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Supervisors’ risk tolerance: focusing on what matters most

16 August 2023

This year European banking supervision has implemented a new risk tolerance framework (RTF) to better focus its work on strategic priorities and key vulnerabilities. The new framework is playing a central role in moving towards a more risk-focused supervisory culture that empowers supervisors to tailor their activities to the individual situation of the bank they supervise, rather than applying a one-size-fits-all approach.

Since the start of European banking supervision in 2014, the approach to supervision has matured and developed. In the early years it was crucial to codify supervisory practices into detailed manuals and guidelines in order to ensure consistency and overcome initial national differences. This allowed for the creation of a common supervisory approach and supported a level playing field for European banks.

Over the years increased effectiveness, limited resources and changing external circumstances have also shaped the approach to supervision. In the pandemic, for example, supervisors temporarily adopted a pragmatic approach to the Supervisory Review and Evaluation Process (SREP). Furthermore, risks triggered by the energy price shock and the normalisation of monetary policy required supervisors to tackle risks that until recently had not been included among the priorities.

Given that economic conditions can change rapidly, supervisors are now striving to embed agility and the risk-focused approach in supervision for the longer term. A central element in this pursuit is the implementation of a supervisory RTF.

The RTF is designed to facilitate in particular the translation of the supervisory priorities into strategic planning and day-to-day supervision. For this purpose, the RTF combines top-down guidance issued by the Supervisory Board on prioritised risks and vulnerabilities with bottom-up relevance assessments for each individual bank. The bottom-up assessments are an important complement as some banks may deal with very idiosyncratic issues, which affect supervisors’ risk tolerance levels across risks and, consequently, the supervisory focus. Within the framework, supervisors are empowered to make full use of the flexibility embedded in the supervisory toolkit to focus on the most essential tasks. This means supervisors can intensify their efforts in areas where this may be most effective and assign a lower priority to areas that may not be as relevant for a bank’s specific circumstances. Ultimately, the RTF helps to pave the way towards a common supervisory culture that becomes less and less “tick-box”. Importantly, this supervisory culture also encourages supervisors to discuss openly about potential mistakes and to learn from them.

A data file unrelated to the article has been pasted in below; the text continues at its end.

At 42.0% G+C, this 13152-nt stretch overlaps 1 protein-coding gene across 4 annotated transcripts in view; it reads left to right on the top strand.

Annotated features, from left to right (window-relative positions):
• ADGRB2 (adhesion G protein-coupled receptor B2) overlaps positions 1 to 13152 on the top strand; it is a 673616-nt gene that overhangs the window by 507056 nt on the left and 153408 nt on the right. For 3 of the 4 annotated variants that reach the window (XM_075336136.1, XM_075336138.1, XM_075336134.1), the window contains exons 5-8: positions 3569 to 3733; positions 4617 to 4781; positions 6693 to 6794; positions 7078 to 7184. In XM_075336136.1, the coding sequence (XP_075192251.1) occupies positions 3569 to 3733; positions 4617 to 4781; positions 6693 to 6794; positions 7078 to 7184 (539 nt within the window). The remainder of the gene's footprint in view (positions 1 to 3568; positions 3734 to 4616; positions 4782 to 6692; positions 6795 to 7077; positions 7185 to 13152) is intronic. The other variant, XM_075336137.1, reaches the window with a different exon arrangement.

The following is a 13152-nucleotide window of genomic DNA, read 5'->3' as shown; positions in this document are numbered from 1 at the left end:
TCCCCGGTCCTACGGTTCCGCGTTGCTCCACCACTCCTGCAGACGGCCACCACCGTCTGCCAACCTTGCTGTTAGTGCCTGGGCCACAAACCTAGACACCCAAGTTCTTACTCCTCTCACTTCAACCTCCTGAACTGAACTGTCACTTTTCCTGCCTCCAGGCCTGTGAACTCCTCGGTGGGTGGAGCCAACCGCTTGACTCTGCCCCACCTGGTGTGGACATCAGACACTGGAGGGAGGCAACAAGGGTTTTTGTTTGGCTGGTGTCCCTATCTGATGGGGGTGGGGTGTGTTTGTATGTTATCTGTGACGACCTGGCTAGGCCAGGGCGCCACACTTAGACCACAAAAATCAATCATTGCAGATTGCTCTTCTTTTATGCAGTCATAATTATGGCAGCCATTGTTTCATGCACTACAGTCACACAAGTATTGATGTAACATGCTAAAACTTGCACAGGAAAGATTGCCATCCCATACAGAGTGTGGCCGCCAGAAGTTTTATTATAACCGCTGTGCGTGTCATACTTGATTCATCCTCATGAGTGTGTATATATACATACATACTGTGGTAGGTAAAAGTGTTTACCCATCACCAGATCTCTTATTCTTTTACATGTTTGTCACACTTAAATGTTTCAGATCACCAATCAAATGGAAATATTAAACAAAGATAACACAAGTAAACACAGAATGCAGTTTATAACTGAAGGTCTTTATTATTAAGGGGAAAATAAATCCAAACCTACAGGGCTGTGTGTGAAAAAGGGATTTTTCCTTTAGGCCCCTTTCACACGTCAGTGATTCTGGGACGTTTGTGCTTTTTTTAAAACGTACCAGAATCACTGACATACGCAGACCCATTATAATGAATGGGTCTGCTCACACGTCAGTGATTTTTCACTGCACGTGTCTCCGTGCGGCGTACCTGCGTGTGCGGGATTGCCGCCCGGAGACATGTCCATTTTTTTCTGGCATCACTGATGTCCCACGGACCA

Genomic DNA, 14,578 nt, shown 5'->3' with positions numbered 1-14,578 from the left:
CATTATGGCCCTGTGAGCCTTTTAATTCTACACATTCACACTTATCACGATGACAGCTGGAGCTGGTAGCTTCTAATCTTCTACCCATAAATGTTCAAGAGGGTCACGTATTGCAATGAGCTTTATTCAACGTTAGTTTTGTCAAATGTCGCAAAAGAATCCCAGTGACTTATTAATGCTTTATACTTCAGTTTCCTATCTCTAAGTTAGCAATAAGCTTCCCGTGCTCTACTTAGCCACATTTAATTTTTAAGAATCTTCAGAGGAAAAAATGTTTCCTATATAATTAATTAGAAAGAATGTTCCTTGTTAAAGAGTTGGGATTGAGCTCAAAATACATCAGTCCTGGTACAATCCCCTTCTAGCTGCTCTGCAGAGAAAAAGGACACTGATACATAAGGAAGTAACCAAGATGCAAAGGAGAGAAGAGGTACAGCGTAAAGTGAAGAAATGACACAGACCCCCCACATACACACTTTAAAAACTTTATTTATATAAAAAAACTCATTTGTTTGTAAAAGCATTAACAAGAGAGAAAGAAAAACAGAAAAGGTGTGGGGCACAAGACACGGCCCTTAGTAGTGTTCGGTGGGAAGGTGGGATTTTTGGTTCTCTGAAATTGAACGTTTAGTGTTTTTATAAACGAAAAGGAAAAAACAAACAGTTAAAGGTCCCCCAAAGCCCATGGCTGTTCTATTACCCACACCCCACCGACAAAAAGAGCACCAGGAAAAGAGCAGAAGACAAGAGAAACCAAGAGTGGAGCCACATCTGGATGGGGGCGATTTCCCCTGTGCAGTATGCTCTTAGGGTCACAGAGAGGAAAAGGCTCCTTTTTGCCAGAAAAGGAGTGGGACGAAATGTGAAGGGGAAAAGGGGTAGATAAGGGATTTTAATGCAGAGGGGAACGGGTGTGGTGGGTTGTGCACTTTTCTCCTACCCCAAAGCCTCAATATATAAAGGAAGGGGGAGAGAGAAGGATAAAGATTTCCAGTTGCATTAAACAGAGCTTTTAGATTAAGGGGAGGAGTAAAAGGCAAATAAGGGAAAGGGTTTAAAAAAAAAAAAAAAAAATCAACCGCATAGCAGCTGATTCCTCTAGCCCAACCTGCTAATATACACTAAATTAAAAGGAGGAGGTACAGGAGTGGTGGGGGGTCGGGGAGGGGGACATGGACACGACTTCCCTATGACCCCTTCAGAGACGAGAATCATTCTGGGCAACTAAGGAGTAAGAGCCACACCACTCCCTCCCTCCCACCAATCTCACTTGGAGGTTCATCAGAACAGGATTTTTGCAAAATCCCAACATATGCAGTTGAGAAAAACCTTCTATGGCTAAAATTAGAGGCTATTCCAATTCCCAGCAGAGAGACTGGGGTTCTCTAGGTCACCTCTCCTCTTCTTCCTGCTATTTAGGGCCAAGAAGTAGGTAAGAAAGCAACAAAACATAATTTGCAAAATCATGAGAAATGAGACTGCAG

One of the core processes in which the RTF is being applied is the new multi-year approach for the SREP: it enables supervisors to plan their individual SREP activities in a more flexible way over a medium-term time horizon and to concentrate their scarce resources on those risks that most merit scrutiny and intervention. Results from a pilot exercise confirm that supervisory teams employing the RTF made a greater use of the flexibility embedded in the framework and were able to assign a higher priority to the most relevant risks in their assessments. Furthermore, results from consistency checks show that the increased prioritisation did not impair the consistency of the assessments across banks.

Streamlining supervisory activities should also reduce the burden for banks as the assessments become more focused. Banks may, for example, face fewer requests and a reduced reporting burden, or supervisory interactions on different parts of the SREP may be spread across multiple years instead of being completed every year.

Having a system that is less rule-based and allows supervisors greater discretion via the RTF increases the need to ensure that banks are treated fairly and in line with the risks they are facing. Therefore, alongside the RTF, ECB Banking Supervision has also strengthened centralised controls in order to preserve and enhance the degree of consistency in supervision. For example, in 2020 ECB Banking Supervision introduced a second line of defence function, which contributes to the consistent treatment of all banks via both ongoing and ex-post horizontal checks.

Over time the RTF should gradually be applied in more and more supervisory processes, equipping supervisory teams with the necessary flexibility to tackle new and emerging risks in a changing macro-financial environment. In this spirit, national competent authorities have also started implementing similar frameworks for the direct supervision of less significant institutions.


Europäische Zentralbank

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